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Professor Layton and the Devil's Flute Original Soundtrack :: Review by Mac_Tear

Professor Layton and the Devil's Flute Original Soundtrack Album Title: Professor Layton and the Devil's Flute Original Soundtrack
Record Label: Piccolo Town
Catalog No.: PKCF-1017
Release Date: December 16, 2009
Purchase: Buy at CDJapan

Overview

Released in November 2009 in Japan, Professor Layton and the Devil's Flute marks the first instalment of a new triology in the series. The game and its followers will be a prequel to the first three games and tell the beginning of the story of Luke and Professor Layton. Musically, not much has changed. Tomohito Nishiura returns once again for the score, which is set in traditional manner like its predecessors. Does Professor Layton and the Devil's Flute attract attention by an unsusal and refreshing soundscape or does it tell the same tale as always? Let's carefully examine this.

Body

We're granted by a new main theme for this game. It's first heard briefly in "The Melody of the Devil's Flute" and later further developed in a few other tracks, such as the follower "Theme of the Devil's Flute". The melody is especially lush and elegant when performed by the Layton Grand Caravan Orchestra. It has a nice smooth rhythm and there are wonderful violin and piano passages within. Still the overall arrangement is very close to "Theme of the Last Time Travel", as wonderful as it is. In "Town of Water ~ Mist Halely Day", the theme is transformed into a slow and melancholy piece with accordion, piano, and strings, whereas "The Guardian Deity of Paradise ~ Ragoucy's Theme" develops the true beauty of the melody with a dreamy and frail arrangement of strings and bells. Once again, it reminds heavy of the earlier works of Nishiura like Dark Cloud or Dark Chronicle.

"Puzzle 5" marks another characteristic entry into the series' themes. The slow composition of bells and piano works pretty fine and isn't too intrusive to the gameplay. It's orchestrated version at the end of the soundtrack goes some steps further. While the first half sounds identical to the original, orchestral instruments are added later to reveal a truly majestic and beautiful piece of music. "Puzzle 6 ~ Reasoning," however, takes a turn away from the mysterious and chime-inspired atmosphere. The melody is the same, but Nishiura uses a Jazz style with enduring piano chords, percussion, and violin. One of the more interesting tracks is also "Black Market" with its interesting use of piano and woodwind melodies. It almost sounds a little Baroque-esque. "Town of Wind ~ Highyard Hill" is a gentle and beautiful piece with soft orchestration while "Calm Afternoon" and "Rumble!" return the typical Layton sound with frantic accordion melodies. Still, there are also dark and atmospheric tracks like "Mansion of Shadows" and "Ghost Factory" within the score, which help to avoid monotony.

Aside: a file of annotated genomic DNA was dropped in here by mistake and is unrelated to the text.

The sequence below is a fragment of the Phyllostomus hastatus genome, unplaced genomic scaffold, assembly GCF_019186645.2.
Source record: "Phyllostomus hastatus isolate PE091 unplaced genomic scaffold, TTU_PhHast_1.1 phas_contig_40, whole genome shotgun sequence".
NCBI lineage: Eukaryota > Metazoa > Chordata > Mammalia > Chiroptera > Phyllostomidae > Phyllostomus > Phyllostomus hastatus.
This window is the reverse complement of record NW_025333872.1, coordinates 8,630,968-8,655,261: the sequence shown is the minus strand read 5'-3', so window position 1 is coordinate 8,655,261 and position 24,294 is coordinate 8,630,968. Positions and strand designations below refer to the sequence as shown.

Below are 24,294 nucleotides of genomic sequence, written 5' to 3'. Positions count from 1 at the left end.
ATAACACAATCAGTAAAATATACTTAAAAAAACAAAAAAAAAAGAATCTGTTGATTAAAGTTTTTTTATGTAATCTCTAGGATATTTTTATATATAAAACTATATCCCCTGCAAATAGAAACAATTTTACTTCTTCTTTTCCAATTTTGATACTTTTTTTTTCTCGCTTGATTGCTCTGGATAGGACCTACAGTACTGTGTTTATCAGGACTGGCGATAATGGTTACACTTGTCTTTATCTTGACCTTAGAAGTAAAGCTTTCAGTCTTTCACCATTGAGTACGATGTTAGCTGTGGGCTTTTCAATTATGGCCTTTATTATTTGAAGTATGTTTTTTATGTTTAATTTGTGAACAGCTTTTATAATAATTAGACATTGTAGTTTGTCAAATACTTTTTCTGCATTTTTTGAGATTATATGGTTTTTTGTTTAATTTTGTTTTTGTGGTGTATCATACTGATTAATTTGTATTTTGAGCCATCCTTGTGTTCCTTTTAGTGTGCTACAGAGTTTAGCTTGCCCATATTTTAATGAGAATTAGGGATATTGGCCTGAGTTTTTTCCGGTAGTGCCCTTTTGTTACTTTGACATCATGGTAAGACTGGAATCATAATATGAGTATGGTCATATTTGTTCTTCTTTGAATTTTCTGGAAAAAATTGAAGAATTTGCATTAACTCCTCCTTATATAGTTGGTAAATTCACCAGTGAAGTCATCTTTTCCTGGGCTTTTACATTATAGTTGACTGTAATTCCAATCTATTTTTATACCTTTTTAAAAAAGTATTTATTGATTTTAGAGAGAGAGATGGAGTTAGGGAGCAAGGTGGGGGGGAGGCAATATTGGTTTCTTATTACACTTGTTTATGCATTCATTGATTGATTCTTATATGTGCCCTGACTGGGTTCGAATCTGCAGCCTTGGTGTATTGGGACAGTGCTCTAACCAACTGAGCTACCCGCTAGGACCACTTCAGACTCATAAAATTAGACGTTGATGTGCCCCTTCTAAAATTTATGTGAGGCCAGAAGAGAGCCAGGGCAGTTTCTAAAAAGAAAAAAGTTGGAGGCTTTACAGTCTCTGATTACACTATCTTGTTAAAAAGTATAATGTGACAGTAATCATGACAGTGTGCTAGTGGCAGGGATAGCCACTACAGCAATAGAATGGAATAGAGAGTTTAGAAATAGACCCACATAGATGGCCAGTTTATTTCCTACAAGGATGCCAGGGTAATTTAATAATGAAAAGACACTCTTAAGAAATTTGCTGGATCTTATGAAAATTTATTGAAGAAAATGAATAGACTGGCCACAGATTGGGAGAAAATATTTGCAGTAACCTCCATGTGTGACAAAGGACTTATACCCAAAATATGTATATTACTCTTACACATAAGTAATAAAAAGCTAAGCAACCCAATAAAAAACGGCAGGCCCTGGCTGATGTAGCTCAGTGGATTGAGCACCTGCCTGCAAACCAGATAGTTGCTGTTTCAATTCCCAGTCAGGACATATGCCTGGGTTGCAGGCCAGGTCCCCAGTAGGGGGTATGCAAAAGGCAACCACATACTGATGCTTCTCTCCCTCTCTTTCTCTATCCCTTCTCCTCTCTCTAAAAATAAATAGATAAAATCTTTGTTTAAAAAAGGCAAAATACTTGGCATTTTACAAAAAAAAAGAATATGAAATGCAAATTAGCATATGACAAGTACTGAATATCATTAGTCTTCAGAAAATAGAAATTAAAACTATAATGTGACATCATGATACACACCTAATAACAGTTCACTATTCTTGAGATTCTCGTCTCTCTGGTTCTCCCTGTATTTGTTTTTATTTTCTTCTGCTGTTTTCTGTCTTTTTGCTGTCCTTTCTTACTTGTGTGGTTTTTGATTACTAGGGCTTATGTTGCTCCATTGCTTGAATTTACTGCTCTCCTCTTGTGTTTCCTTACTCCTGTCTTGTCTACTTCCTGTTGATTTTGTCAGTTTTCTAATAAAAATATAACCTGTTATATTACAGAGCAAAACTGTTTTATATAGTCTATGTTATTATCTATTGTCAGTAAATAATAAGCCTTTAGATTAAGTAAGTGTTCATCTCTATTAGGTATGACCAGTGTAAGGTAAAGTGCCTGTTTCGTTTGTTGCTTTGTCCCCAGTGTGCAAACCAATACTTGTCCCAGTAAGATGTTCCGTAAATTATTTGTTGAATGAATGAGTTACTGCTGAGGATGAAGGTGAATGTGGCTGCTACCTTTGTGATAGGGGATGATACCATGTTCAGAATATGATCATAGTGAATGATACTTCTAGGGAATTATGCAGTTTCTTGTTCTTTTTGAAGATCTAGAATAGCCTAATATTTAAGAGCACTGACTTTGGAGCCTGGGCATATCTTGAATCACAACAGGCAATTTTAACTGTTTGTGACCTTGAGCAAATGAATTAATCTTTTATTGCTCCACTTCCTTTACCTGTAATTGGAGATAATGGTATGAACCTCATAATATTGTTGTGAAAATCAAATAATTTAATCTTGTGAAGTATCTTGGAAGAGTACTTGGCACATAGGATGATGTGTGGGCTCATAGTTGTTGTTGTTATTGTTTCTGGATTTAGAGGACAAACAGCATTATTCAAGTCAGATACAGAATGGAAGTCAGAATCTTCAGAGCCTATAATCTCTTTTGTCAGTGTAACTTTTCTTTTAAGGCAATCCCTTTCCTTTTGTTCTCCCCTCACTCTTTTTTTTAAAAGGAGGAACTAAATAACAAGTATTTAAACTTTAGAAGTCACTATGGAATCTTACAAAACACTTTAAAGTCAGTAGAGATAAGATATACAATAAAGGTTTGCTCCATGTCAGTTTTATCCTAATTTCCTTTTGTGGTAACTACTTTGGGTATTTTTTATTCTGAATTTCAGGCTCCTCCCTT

Moving towards the end, there are a couple of tracks which are standing out. First, we have "Descole's Theme", probably a villain theme, with its foreboding use of organ and percussion. It's the darkest and most climactic theme in the series thus far. It's live version performed by the Layton Grand Caravan Orchestra is simply so breathtaking that it would be fitting into movie or animation score easily. "Theme of the Last Battle" also makes use of Nishiura's traditional style of violin and percussion in form of battle themes. The original is good, but not that much engaging as the orchestral arrangement, where strings, horns, and percussion really develop the core of the melody. "The Legendary Paradise" closes the original soundtrack with an soft and dreamy note similar to "The Guardian Deity of Paradise ~ Ragoucy's Theme".

Summary

In terms of quality, Professor Layton and the Devil's Flute goes a little step further compared to its ancestors. The musical variety is developed a little more with not only the typical French-inspired themes but also some effective orchestrations. This reminds to some of Tomohito Nishiura's RPG scores like Dark Cloud, which were genereally well received. I'm glad that the sound team renounced the "High Quality Versions", because they were not only more than stopgaps in my opinion. The awesome highlights are once again the orchestral renditions of four of the major themes. I also must say that the quality of the orchestra is superior to Professor Layton and the Last Time Travel, which already had fantastic arrangements.

Overall Score: 8/10